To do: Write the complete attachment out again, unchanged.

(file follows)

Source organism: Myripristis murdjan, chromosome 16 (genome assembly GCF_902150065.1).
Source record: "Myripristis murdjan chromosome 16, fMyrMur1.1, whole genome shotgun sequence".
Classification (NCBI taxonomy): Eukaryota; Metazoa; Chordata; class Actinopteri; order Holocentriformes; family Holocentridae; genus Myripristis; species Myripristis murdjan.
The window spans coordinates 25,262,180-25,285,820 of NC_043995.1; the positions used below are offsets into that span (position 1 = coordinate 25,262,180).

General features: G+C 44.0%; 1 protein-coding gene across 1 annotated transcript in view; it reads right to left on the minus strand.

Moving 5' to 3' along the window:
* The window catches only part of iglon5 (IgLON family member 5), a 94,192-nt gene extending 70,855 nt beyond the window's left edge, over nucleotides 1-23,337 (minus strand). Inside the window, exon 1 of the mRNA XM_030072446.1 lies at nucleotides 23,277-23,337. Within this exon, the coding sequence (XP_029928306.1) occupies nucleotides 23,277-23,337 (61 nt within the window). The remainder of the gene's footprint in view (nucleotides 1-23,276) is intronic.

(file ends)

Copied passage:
Source organism: Myripristis murdjan, chromosome 16 (genome assembly GCF_902150065.1).
Source record: "Myripristis murdjan chromosome 16, fMyrMur1.1, whole genome shotgun sequence".
Classification (NCBI taxonomy): Eukaryota; Metazoa; Chordata; class Actinopteri; order Holocentriformes; family Holocentridae; genus Myripristis; species Myripristis murdjan.
The window spans coordinates 25,262,180-25,285,820 of NC_043995.1; the positions used below are offsets into that span (position 1 = coordinate 25,262,180).

General features: G+C 44.0%; 1 protein-coding gene across 1 annotated transcript in view; it reads right to left on the minus strand.

Moving 5' to 3' along the window:
* The window catches only part of iglon5 (IgLON family member 5), a 94,192-nt gene extending 70,855 nt beyond the window's left edge, over nucleotides 1-23,337 (minus strand). Inside the window, exon 1 of the mRNA XM_030072446.1 lies at nucleotides 23,277-23,337. Within this exon, the coding sequence (XP_029928306.1) occupies nucleotides 23,277-23,337 (61 nt within the window). The remainder of the gene's footprint in view (nucleotides 1-23,276) is intronic.